Keeping Happy at Home – Lynn Nottage Cast-Iron Skillet


Elle Decor

For our new series “Objects of Affection,” ELLE Decor is asking designers and others from an array of fields to tell us about an item in their personal space that is bringing them comfort and solace as they stay home in an effort to slow the spread of the novel coronavirus. (And here’s what’s keeping the ELLE Decor team happy at home.)

Playwright Lynn Nottage isn’t shy about delving into difficult and tumultuous topics. She won her first Pulitzer Prize in the drama category in 2009 for her play Ruined, which follows a group of women trying to survive in a small town in the Republic of Congo against the backdrop of civil war. And her 2015 work Sweat, which earned her a second Pulitzer Prize, focuses on the blue-collar residents of Reading, Pennsylvania, who are struggling with job losses and economic hardships that inflame the neighborhood’s underlying racial tensions. This spring, Nottage was set to premiere a Lincoln Center Theater operatic imagining of her 2003 play Intimate Apparel, about an early-20th-century seamstress in New York City. As the production has been put on hold until the fall, Nottage is staying home in her Brooklyn house, where she is cooking up a storm with a beloved family heirloom.

My Grandmother’s Cast-Iron Skillet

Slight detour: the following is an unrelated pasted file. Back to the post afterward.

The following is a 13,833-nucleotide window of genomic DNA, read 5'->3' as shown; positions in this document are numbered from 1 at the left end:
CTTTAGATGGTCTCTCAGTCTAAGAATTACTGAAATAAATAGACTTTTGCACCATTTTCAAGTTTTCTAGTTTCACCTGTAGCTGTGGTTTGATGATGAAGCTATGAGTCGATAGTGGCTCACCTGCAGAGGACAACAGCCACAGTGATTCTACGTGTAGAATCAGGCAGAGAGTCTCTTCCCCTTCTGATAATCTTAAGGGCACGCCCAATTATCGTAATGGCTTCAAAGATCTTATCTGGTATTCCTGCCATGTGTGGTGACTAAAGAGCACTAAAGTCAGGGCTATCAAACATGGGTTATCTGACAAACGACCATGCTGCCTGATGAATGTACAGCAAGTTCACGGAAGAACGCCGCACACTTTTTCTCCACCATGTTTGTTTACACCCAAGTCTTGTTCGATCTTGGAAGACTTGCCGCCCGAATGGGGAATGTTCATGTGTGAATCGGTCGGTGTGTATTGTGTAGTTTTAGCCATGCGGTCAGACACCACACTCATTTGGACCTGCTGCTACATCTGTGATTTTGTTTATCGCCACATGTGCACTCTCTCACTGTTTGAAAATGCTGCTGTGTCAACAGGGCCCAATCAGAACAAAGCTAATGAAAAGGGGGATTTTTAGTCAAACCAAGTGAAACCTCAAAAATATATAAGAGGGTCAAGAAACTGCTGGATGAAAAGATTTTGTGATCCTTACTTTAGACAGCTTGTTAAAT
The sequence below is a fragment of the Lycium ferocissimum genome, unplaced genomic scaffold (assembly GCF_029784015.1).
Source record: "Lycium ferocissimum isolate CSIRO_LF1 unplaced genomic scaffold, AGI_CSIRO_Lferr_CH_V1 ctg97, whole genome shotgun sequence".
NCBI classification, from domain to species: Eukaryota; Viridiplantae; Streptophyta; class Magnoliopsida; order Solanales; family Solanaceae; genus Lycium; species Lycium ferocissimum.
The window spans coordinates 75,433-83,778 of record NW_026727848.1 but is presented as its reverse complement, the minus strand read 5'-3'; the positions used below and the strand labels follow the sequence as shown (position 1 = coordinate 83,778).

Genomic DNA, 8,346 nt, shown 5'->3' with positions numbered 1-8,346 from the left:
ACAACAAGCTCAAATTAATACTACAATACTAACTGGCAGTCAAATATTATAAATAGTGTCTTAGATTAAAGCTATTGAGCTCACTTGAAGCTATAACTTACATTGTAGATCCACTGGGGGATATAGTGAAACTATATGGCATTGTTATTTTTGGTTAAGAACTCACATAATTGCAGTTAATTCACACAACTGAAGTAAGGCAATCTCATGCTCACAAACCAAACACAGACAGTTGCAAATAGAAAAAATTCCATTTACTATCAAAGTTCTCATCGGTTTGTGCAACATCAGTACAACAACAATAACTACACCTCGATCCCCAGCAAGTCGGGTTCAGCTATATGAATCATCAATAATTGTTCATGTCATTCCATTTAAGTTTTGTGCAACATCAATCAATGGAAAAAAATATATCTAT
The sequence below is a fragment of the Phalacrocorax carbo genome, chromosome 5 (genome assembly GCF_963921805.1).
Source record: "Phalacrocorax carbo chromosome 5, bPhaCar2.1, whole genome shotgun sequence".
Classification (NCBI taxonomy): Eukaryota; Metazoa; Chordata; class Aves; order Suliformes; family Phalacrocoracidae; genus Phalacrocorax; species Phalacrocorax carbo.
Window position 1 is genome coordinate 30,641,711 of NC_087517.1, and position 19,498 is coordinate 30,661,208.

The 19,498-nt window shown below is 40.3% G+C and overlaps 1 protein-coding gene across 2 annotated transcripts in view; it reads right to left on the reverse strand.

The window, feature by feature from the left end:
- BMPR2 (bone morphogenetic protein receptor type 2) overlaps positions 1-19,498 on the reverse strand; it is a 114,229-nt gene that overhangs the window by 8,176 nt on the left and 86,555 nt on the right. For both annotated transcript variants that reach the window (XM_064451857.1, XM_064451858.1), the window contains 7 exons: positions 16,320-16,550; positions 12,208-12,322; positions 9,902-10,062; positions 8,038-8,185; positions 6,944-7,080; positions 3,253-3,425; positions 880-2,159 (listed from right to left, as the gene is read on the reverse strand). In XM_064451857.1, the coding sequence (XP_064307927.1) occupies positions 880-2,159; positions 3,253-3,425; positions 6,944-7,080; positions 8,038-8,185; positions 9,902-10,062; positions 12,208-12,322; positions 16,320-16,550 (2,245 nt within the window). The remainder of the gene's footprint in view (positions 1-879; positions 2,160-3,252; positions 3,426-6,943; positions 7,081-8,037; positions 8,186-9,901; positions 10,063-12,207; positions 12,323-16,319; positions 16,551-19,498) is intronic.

“Chicken-and-leek potpie, jerk fried mahi-mahi, cauliflower-and-cheese omelet, and chicken under a brick: These are just a few of the tasty meals my family and I have conjured in my grandmother’s cast-iron skillet during this pandemic. Food has become our organizing principle and our go-to place for comfort and sustenance, and as a result, my grandmother’s skillet is now the unlikely center of our lives. As a child, I used to sit in my grandmother’s tiny, dimly lit kitchen and watch her flour and meticulously deep-fry chicken, okra, and catfish in the cast-iron pan—a treat she reserved for my overnight visits to her home. When she died, the pan was one of the few things I coveted and inherited from her Harlem flat. While cooking, I often think about the more than 90 years of seasoning that infuse the skillet with history and flavor. In the midst of this moment of uncertainty and heightened anxiety, I savor this precious connection to my past and imagine that some of my grandmother’s love, spices, and healing energy still linger and enliven anything placed in her cast-iron skillet.” —Lynn Nottage, playwright